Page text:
Three Men Standing On Street Wearing Brown Jackets Looking At Each Other And Talking In San Francisco California

California: “California’s homeless number drops a little as programs appear to pay off,” San Francisco Chronicle

December 17, 2018

By Kevin Fagan

Investing billions of dollars in affordable housing and homeless programs in recent years has apparently put the brakes on what had been a surge in California’s homeless population, causing it to dip by 1 percent this year, a federal report released Monday showed.

The decline was in sharp contrast to the 2017 statewide count, when California’s homeless population rose 14 percent as part of an increase along the West Coast, the federal Department of Housing and Urban Development reported in its annual national homeless assessment.

The report put California’s homeless population this year at 129,972, a drop of 1,560 in the number of people on the streets in 2017. The dip represents the largest decrease in absolute numbers for any state, but then again, California has the nation’s largest homeless population — and the largest overall population.

Throughout the United States, the total tally of homelessness remained virtually unchanged at 552,830, a decrease of 0.3 percent from 2017. The figures were based on one-night counts taken in 2018 and 2017, with some cities like San Francisco providing partly updated totals because they do full street counts every two years.

HUD Secretary Ben Carson said the dip could be at least partly attributed to communities and states addressing the housing and street crises on a local level. And indeed, there has been a flurry of actions in California, in particular over the past two years as voters approved bonds of about $1 billion in 2016 in Los Angeles and San Jose for affordable or homeless housing, and San Francisco added tens of millions of dollars for its homeless programs.

“Our states and communities are working hard on the problem, even as they struggle against the headwinds of rising rents,” Carson said Monday as he released the annual report.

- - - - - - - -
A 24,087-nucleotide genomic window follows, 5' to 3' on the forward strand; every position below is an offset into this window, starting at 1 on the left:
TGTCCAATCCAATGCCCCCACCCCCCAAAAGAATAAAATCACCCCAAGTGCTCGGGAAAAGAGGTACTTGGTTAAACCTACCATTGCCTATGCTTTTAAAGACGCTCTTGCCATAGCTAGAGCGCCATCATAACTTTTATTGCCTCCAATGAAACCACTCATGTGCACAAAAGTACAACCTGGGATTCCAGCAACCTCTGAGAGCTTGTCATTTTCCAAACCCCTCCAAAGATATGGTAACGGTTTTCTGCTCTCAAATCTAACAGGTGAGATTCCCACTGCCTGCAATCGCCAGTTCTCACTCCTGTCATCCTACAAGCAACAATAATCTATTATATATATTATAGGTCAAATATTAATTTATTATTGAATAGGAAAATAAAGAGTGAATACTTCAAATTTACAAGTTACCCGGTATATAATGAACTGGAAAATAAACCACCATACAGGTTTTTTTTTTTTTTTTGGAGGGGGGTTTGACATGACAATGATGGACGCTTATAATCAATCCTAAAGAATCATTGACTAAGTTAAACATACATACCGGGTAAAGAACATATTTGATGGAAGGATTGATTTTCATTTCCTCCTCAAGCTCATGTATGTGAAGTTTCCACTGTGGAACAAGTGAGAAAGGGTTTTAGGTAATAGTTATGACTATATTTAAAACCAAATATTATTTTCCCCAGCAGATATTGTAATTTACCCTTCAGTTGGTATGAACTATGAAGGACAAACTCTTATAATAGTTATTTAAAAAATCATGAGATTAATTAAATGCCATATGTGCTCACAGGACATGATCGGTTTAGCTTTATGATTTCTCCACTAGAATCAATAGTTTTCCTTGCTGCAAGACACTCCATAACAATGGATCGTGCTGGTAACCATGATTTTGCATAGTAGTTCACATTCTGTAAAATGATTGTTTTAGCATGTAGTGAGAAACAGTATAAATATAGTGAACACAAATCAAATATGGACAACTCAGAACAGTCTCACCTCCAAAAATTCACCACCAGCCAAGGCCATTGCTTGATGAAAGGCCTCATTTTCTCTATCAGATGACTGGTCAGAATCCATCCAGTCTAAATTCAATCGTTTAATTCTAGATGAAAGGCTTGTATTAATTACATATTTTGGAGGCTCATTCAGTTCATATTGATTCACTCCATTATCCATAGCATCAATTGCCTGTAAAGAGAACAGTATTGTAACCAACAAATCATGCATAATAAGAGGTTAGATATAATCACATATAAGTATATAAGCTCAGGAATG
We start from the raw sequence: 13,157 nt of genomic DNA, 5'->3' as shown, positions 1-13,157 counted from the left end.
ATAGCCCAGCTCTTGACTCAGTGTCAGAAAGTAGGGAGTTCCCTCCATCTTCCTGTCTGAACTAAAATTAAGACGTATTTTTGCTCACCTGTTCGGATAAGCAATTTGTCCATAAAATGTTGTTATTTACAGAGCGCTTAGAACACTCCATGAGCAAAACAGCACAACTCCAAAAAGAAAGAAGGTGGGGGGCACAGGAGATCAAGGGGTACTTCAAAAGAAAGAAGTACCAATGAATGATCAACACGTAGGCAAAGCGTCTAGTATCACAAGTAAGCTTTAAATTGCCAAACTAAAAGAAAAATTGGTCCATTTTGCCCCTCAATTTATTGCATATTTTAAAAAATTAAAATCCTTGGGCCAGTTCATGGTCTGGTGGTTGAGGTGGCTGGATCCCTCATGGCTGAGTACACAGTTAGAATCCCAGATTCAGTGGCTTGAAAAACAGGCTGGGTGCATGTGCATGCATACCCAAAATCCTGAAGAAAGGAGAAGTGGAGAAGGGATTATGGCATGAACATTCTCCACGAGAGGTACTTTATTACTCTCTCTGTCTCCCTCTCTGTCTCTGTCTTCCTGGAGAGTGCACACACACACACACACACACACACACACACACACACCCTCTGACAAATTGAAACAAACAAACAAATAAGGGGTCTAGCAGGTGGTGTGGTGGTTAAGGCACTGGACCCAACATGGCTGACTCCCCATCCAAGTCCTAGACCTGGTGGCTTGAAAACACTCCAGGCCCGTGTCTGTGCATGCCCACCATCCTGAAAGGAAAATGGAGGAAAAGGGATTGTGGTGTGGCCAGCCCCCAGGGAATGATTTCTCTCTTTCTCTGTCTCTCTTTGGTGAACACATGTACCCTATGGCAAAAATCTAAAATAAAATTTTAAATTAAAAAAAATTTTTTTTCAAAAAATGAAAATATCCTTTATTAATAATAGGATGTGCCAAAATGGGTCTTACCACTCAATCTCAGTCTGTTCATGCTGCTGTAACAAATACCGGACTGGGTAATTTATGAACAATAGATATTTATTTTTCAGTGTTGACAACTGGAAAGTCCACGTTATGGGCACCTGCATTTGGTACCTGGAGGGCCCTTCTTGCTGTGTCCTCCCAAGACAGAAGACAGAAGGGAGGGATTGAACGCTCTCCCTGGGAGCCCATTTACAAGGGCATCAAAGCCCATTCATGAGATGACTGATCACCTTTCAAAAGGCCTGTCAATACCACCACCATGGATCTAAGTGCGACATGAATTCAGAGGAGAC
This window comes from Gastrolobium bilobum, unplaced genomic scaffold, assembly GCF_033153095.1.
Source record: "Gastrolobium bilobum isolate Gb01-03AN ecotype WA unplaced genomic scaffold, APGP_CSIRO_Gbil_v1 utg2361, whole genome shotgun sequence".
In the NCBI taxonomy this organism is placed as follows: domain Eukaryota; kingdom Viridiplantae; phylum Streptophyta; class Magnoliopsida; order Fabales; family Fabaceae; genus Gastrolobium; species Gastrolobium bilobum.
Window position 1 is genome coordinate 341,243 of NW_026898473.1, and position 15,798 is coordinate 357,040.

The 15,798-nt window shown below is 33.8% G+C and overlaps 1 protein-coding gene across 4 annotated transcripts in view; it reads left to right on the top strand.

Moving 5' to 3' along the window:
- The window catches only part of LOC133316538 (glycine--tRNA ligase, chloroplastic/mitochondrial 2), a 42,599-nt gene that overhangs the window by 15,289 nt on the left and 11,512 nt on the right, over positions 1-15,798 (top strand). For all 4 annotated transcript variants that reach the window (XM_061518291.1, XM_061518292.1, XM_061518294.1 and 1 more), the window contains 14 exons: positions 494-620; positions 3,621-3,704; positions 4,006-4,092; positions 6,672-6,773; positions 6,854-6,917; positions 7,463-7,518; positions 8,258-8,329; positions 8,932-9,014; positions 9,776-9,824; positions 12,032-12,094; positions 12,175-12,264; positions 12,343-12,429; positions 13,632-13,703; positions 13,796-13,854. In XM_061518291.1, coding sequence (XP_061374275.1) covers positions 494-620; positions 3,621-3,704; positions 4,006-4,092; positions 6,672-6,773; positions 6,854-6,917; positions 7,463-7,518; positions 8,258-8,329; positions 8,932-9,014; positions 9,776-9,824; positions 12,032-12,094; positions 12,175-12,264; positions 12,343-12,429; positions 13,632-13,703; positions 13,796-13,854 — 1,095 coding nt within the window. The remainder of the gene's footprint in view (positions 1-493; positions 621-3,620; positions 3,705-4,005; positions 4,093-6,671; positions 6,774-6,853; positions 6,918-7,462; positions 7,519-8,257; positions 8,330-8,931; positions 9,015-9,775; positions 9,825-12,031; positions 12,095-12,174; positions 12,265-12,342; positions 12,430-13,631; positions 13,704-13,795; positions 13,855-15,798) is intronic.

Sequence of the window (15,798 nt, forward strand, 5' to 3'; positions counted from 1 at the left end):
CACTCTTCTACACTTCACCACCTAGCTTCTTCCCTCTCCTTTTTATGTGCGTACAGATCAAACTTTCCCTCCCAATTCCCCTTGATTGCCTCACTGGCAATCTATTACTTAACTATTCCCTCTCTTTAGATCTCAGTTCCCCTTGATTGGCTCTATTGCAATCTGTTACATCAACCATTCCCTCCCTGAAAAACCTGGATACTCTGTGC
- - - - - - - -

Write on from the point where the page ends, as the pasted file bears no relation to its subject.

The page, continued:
Affordable housing is a problem throughout the nation, he said, and “in the places where we are experiencing the most success, we have federal, state and local governments cooperating.”

The momentum to attack the housing crunch locally seems to be holding, with voters passing two statewide bond measures on the Nov. 6 ballot that raised a record-breaking $6 billion for housing for struggling families, veterans and severely mentally ill people.

San Francisco’s numbers in the report stayed virtually unchanged from 2017 to 2018, but the city’s last complete one-night count was taken in 2017. However, the city did supply a 2018 count of sheltered homeless people — those not sleeping outside — and that figure stayed nearly identical at 2,504 for 2018 versus 2,505 for 2017.

San Francisco’s overall homeless population, based on a one-night count done in 2017, is listed at 7,499. The next full count will be taken in January.

Jeff Kositsky, head of the city’s Department of Homelessness and Supportive Housing, said the new HUD numbers are fuzzy for his community because they are incomplete, but he anticipates that the street count will truly drop when the biennial tally is done next month.

“I think San Francisco has shown that when targeted investments are made, we see reductions in homelessness here,” Kositsky said. He pointed out that family, youth and chronic veterans homelessness dropped in the city’s last full count — although the number of chronically homeless people went up.

Officials in Alameda County were similarly cautious about the news that their area’s homeless count dropped 2 percent from 2017, to 5,496, in the HUD report — a big difference from the 36 percent increase reported last year. Like San Francisco, Alameda does its one-night count every two years, and will do the next one in January. Most officials don’t expect a dip in the numbers.

“Numbers are numbers, but sometimes they don’t tell the whole story yet,” said Elaine de Coligny, head of the county’s leading nonprofit on homelessness, EveryOne Home. “One thing we are seeing that is encouraging, though, is that it might be that fewer people are becoming homeless for the first time. We’ll see.”

Along the West Coast, there were some significant decreases over last year, when the coastline led the nation in a swelling of homeless ranks.

Los Angeles’ count in the new HUD report showed that the street population dipped 5 percent to 49,955, as opposed to the whopping 26 percent increase it logged in 2017. However, HUD officials noted that the 26 percent figure was actually a bit off because of an accounting error last year, so the difference is not quite so stark. Oregon’s homeless count went up 4 percent compared with a 6 percent rise in 2017.

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